Summary: Breaking out from all that keeps us small
Breaking free from the Small
Reading: 2 Kings 6:1-23
When ever you have two people watching the same event, when you come to hear the reports, the basic facts will in all probability be the same, yet the accounts of it will often vary. You only have to look at the reports in the papers of a by-election, in particular the interpretation of the results by the various parties. Look at the sports pages of the different tabloids, the winner by one will reported as annihilating or destroying the opposition, sighting the score or what ever as the evidence of the glorious win. However, another reporter will point to the determined opposition put up by the vanquished, quite possibly that the losers were in fact the “MORAL” winners, as they did not have some many booked or sent off. The same match, different perspectives.
The same is true in Christian circles, how many times have you been to a meeting, listened to the reports of others, and wondered if you were in the same meeting.
“There was a real sense of the presence of God in the prayer meeting, people were struck in awe.” “It was boring, no-one prayed or joined in.” “There was a real sense of excitement and people just exploded into praise, rejoicing and thanksgiving.” “There was a lot of noise and emotionalism.” We really got the meat of the Word in the bible study.” “I didn’t understand a word he said.”
The spies that Moses sent out to view the promised land are a graphic example of just this. The reports and the immediate effect can be seen in Numbers 13 + 14. They all saw the same things, they all saw the richness of the soil, the abundance of water, the valleys, the plains, yet they reported differently. The reports concerning the sons of Anak give us the reason why the possession of their inheritance was put off for a generation. They said;
(Numbers 13:33) “...we saw the giants (the descendants of Anak came from the giants); and we were like grasshoppers in our own sight, and so we were in their sight.”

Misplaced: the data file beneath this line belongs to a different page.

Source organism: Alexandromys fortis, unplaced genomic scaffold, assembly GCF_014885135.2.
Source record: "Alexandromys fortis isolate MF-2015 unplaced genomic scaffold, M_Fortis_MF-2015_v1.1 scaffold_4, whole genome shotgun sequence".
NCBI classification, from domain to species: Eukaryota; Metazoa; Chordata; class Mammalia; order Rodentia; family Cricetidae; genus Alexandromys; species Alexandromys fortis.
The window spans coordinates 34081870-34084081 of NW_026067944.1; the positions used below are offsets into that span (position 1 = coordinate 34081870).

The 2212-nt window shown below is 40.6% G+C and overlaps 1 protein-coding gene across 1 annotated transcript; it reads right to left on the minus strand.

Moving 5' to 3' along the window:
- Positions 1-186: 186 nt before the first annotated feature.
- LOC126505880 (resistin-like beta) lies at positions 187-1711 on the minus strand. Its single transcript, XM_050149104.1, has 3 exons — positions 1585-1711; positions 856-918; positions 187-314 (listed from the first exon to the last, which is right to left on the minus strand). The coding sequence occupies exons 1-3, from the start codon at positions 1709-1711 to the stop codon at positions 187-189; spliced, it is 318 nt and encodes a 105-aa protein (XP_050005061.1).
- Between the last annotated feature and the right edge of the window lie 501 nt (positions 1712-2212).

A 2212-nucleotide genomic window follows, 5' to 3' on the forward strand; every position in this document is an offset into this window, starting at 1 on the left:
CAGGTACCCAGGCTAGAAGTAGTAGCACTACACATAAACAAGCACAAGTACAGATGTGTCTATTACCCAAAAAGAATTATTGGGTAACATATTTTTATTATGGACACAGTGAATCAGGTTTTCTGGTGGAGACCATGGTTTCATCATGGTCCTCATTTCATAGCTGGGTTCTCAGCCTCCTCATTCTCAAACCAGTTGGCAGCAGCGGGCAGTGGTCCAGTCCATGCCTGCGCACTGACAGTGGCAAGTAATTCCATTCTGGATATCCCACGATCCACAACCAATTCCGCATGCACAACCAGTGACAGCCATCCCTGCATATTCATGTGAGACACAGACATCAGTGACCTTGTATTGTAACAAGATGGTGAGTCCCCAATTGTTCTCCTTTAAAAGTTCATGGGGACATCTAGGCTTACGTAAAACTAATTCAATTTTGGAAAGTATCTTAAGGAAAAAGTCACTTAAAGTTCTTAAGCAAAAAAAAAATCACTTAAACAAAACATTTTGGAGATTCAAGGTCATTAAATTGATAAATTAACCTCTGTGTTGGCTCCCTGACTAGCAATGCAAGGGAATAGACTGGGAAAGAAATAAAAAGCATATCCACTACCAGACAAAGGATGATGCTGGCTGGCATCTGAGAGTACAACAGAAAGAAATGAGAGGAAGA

We are told in Num 14:1+2 when the people heard this; “..all the congregation lifted up their voices and cried, and the people wept that night....... all the children of Israel murmured against Moses and Aaron, and the whole congregation said to them, ’If only we had died in the land of Egypt ! Or... the wilderness.”
In spite of the fact that these people had seen God’s dealings with Egypt, they had seen the ten plagues, they had seen the army of Pharaoh held back by pillar of cloud, they had seen the parting of the waters of the Red Sea, they had walked upon the sea bed, and they had seen the Egyptian army drown in the same place that they had just walked through, they had drank from the waters that were turned from being bitter to sweet, they had eaten of the manna, they had eaten the quails that were provided they had drank the water from the rock, they had had the victory of the Amalekites, when Aaron and Hur supported Moses arms. Yet still they refused to believe that God was able. The tragedy about this story and others like it in the bible, and throughout the history of the church, is that the limiting factor in the moving of God was the small mindedness of the people. To them, the task before them was all too much, it was enormous, the big one, they looked and noted the immensity of it, and it became an all consuming thing. Their focal point was upon themselves, there thinking was that of a slave, yet to our God, it was but a small thing. Their thinking and vision had become en-captivated. We do need to note here though, that in the dealings of our God with His people, there are times of small things. Jesus talked about the seed falling to the ground and there dying. He talked about the mustard seed being a small seed, yet it could spring up and become the largest of the plants of that type. Not just to be a large plant, but a place of shade from the heat of the day, into which many birds and other animals could find rest. Yet there is a process of growth that means that the seed and plant will at some stage be small. That is also a very dangerous time for the plant, a time when it is at its most vulnerable. The tree will need an axe to fell it, a sapling in the other hand often only needs the simple nipping of the fingers.